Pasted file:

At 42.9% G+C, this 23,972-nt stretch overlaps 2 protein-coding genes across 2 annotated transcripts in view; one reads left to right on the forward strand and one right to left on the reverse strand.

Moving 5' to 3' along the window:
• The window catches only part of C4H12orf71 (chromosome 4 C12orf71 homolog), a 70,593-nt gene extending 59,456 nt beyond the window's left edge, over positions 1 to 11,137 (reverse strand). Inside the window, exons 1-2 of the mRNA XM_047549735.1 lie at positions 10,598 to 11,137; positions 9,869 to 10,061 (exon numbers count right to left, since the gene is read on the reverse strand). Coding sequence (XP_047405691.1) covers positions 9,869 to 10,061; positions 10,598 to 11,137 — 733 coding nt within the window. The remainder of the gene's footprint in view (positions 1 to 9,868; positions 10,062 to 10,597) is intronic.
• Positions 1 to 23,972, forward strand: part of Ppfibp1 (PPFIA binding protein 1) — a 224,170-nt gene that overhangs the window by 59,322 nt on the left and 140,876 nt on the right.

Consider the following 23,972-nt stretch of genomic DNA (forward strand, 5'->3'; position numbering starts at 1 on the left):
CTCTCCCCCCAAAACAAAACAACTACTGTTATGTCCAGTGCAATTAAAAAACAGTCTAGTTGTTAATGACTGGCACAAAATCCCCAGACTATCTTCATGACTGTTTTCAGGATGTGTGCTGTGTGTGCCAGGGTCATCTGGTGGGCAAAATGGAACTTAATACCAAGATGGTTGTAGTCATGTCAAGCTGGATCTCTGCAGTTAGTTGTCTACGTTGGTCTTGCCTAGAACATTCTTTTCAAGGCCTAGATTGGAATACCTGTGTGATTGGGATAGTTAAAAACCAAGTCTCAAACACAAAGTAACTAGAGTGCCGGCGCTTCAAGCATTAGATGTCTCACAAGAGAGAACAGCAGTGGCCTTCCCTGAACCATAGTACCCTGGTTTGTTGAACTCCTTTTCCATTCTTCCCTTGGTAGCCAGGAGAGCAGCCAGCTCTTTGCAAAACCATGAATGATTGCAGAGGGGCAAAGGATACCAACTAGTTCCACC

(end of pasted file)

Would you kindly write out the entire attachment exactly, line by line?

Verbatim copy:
At 42.9% G+C, this 23,972-nt stretch overlaps 2 protein-coding genes across 2 annotated transcripts in view; one reads left to right on the forward strand and one right to left on the reverse strand.

Moving 5' to 3' along the window:
• The window catches only part of C4H12orf71 (chromosome 4 C12orf71 homolog), a 70,593-nt gene extending 59,456 nt beyond the window's left edge, over positions 1 to 11,137 (reverse strand). Inside the window, exons 1-2 of the mRNA XM_047549735.1 lie at positions 10,598 to 11,137; positions 9,869 to 10,061 (exon numbers count right to left, since the gene is read on the reverse strand). Coding sequence (XP_047405691.1) covers positions 9,869 to 10,061; positions 10,598 to 11,137 — 733 coding nt within the window. The remainder of the gene's footprint in view (positions 1 to 9,868; positions 10,062 to 10,597) is intronic.
• Positions 1 to 23,972, forward strand: part of Ppfibp1 (PPFIA binding protein 1) — a 224,170-nt gene that overhangs the window by 59,322 nt on the left and 140,876 nt on the right.

Consider the following 23,972-nt stretch of genomic DNA (forward strand, 5'->3'; position numbering starts at 1 on the left):
CTCTCCCCCCAAAACAAAACAACTACTGTTATGTCCAGTGCAATTAAAAAACAGTCTAGTTGTTAATGACTGGCACAAAATCCCCAGACTATCTTCATGACTGTTTTCAGGATGTGTGCTGTGTGTGCCAGGGTCATCTGGTGGGCAAAATGGAACTTAATACCAAGATGGTTGTAGTCATGTCAAGCTGGATCTCTGCAGTTAGTTGTCTACGTTGGTCTTGCCTAGAACATTCTTTTCAAGGCCTAGATTGGAATACCTGTGTGATTGGGATAGTTAAAAACCAAGTCTCAAACACAAAGTAACTAGAGTGCCGGCGCTTCAAGCATTAGATGTCTCACAAGAGAGAACAGCAGTGGCCTTCCCTGAACCATAGTACCCTGGTTTGTTGAACTCCTTTTCCATTCTTCCCTTGGTAGCCAGGAGAGCAGCCAGCTCTTTGCAAAACCATGAATGATTGCAGAGGGGCAAAGGATACCAACTAGTTCCACC